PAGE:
HARARE, Zimbabwe – Poor wages, a devalued currency, and intimidation are haunting journalists in the southern African country of Zimbabwe.
With over a decade of experience as a freelance journalist under his belt, Thomas Madhuku, 35, has faced imprisonment and harassment from law enforcement agencies, and has faced numerous attacks while performing his duties.
Just last year, he was attacked at a press conference organized by student leaders over the abduction of Tawanda Muchehiwa, a Midlands State University journalism student.
“We were covering a press conference by ZINASU [Zimbabwe National Students Union] leaders who were demanding answers on the abduction of Muchehiwa. My phone was taken away by some militia with the assistance of the police,” he told Anadolu Agency.
It is not only the bouts of harassment at the hands of authorities and militia, but low wages are also impacting the journalists’ working conditions.
“I think the work environment is not ideal. The remuneration levels are too low to survive. Employers are also struggling because the media sector has been affected the most by current economic challenges,” said Madhuku.
Speaking to Anadolu Agency, Nkosana Dlamini, editor of news portal NewZimbabwe.com, said that journalists are becoming victims as they often expose rights abuses against the public.
“In terms of wages, there is general despondency within the fraternity. They are often paid in the resented local currency,” added Dlamini.
Serious threats from authorities
Landlocked Zimbabwe, the scene of much turmoil over the years, has seen its dollar drastically lose value against the US currency. At the current rate, 85 Zimbabwean dollars equal $1.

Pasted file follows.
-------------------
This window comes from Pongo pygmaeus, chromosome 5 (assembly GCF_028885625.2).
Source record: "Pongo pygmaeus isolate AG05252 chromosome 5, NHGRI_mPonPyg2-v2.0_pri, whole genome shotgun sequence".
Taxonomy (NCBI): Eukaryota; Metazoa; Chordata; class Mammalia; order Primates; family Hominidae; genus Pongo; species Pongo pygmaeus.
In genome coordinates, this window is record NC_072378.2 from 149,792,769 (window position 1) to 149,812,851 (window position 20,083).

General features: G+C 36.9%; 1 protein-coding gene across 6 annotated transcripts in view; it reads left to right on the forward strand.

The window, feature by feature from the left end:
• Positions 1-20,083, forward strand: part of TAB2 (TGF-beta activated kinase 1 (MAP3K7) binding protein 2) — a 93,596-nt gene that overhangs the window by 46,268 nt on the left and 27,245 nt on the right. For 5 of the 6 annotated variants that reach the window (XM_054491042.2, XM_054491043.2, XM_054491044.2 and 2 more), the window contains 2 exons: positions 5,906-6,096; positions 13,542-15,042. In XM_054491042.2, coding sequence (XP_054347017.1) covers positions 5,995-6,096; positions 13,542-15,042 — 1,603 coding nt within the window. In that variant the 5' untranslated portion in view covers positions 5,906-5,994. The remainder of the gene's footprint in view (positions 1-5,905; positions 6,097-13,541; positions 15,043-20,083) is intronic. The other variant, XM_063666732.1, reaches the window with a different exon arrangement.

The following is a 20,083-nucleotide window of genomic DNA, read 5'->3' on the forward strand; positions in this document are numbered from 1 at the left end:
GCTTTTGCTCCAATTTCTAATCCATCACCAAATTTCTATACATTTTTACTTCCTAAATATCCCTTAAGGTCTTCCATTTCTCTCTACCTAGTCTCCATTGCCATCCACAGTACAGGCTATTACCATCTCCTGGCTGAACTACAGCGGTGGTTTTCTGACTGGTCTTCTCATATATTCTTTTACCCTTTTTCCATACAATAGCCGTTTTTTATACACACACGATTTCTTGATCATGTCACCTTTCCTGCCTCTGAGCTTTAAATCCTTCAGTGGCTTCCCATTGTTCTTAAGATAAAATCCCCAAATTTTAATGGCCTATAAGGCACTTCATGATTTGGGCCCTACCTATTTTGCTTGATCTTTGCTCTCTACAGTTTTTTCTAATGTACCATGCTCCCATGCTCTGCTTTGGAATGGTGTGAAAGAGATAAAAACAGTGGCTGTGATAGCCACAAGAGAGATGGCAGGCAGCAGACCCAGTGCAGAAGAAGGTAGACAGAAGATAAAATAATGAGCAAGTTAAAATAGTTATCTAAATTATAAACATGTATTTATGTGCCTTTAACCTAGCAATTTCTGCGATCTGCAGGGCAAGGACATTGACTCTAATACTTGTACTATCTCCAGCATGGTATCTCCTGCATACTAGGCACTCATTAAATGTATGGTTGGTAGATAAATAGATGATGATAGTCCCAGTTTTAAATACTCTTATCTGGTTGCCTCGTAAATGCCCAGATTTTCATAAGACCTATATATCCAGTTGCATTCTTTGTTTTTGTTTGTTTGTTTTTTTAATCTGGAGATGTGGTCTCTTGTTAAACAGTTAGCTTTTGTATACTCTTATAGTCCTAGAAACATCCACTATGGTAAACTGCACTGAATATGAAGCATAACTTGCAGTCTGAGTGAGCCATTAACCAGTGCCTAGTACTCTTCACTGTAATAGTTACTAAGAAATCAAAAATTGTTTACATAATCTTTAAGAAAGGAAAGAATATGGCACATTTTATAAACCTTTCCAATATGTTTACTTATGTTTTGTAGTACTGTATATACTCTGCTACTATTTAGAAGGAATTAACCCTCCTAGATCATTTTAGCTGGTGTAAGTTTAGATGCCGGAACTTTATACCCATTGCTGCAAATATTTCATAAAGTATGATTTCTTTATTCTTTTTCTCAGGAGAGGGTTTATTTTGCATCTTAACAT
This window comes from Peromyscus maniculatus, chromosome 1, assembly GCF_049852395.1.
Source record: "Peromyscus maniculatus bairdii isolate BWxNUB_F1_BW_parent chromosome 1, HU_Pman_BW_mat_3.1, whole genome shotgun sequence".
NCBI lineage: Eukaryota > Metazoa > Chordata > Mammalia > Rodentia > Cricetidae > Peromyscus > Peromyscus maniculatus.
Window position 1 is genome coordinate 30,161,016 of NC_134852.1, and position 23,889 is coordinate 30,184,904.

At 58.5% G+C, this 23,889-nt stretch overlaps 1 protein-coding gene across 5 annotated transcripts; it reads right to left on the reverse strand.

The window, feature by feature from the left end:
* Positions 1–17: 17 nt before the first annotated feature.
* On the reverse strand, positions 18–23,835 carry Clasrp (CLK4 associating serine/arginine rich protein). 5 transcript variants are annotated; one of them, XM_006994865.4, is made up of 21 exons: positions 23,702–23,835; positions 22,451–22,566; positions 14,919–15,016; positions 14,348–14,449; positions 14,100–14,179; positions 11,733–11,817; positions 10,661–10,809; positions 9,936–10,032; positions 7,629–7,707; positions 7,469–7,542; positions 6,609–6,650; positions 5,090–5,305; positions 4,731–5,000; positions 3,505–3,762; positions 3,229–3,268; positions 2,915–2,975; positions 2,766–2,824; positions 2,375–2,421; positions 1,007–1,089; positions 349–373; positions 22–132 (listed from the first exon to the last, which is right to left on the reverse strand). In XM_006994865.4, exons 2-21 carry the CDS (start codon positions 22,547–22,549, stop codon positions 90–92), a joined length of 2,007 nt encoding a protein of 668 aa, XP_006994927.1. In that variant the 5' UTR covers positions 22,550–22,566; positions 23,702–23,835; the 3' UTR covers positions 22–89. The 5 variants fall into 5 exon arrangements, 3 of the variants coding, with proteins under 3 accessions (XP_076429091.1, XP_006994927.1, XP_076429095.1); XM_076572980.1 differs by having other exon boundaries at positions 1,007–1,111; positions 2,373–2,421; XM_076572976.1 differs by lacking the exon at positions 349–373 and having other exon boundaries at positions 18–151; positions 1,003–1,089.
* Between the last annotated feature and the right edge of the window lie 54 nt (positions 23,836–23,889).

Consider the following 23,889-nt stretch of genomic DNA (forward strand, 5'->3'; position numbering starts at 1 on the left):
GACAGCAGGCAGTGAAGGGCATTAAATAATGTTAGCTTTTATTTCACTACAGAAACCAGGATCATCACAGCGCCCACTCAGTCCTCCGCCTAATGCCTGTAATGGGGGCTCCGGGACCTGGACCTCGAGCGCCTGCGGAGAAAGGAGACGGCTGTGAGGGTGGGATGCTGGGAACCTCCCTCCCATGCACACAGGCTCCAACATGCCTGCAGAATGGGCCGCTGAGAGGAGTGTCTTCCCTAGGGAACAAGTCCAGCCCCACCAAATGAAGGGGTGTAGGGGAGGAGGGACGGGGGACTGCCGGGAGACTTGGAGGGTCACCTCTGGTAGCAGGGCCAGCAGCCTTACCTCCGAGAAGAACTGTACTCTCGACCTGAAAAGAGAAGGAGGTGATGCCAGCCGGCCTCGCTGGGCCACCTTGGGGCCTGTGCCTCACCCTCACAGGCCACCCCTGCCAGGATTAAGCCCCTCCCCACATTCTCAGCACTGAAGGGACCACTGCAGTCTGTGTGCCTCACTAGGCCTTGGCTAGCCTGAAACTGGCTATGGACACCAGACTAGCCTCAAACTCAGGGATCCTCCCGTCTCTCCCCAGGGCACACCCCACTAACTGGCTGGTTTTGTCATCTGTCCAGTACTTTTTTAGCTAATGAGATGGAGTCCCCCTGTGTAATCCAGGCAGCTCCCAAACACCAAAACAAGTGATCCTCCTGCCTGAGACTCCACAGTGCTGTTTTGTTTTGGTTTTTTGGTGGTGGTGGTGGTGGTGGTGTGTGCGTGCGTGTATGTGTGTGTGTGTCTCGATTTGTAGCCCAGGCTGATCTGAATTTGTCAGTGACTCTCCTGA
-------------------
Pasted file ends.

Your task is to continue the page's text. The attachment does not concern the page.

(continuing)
Such is the fear of intimidation that a top journalist reporting for an international news agency chose to speak on condition of anonymity about the crisis.
“Zimbabwe’s journalists are poorly remunerated, with many of them only able to make it to live the next day,” the journalist told Anadolu Agency on the condition of anonymity.
“Further, so-called handlers have turned many of them into lapdogs deciding what stories they should or should not write.”
“Zimbabwean journalists face serious threats from those in positions of power who want to use them as mere pawns in the game of politics,” said Mlondolozi Ndlovu, head of the Young Journalists Association.
He said those in power feel journalists should take positions that suit them, which affects those who report objectively and expose misdeeds by those in power.
“In terms of wages, journalists are some of the least-paid personnel, as they receive peanuts from both the privately owned and publicly owned media,” said Ndlovu.
Some earn less than $50 per month, which is not enough to take care of their personal needs and makes them more prone to corruption, he added.
Regime change makes no difference
Journalist Lucy Yasini said even in the wake of the 2017, the end of late President Robert Mugabe’s era of despotism, there has been no respite for journalists.
“The situation has not changed much as compared to the previous regime. What is new are the faces in power, but the tactics towards journalists are still the same. They are treated like enemies when they write in a way that is critical to those in authority,” Yasini told Anadolu Agency.
She said the country’s weak economy has affected the media industry as well.
“As we speak, some journalists are failing to even put food on their table,” she explained. “In the end, media owners are paying journalists next to nothing due to the non-performance of the economy leading to reduction of revenue flows into these companies, thereby affecting the quality of stories published or broadcast by media houses.”
On Friday Hopewell Chin’ono, a prominent Zimbabwean journalist known for covering corruption, was arrested by state security, his third such arrest in only six months.
He had exposed corruption in procurements related to combat COVID-19. His coverage led to the resignation of Health Minister Obadiah Moyo, accused of diversion in multimillion-dollar deals to procure essential supplies to fight the pandemic.
Last April, Tabani Moyo, director of the Zimbabwe office of Media Institute Southern Africa (MISA), said constitutional rights are on trial as journalists and media workers are being persecuted. He said the government of Zimbabwe must uphold the country’s Constitution and see to it that those that violate it are held accountable.
MISA promotes and defends media freedom and freedom of expression across the Southern Africa Development Community (SADC) region.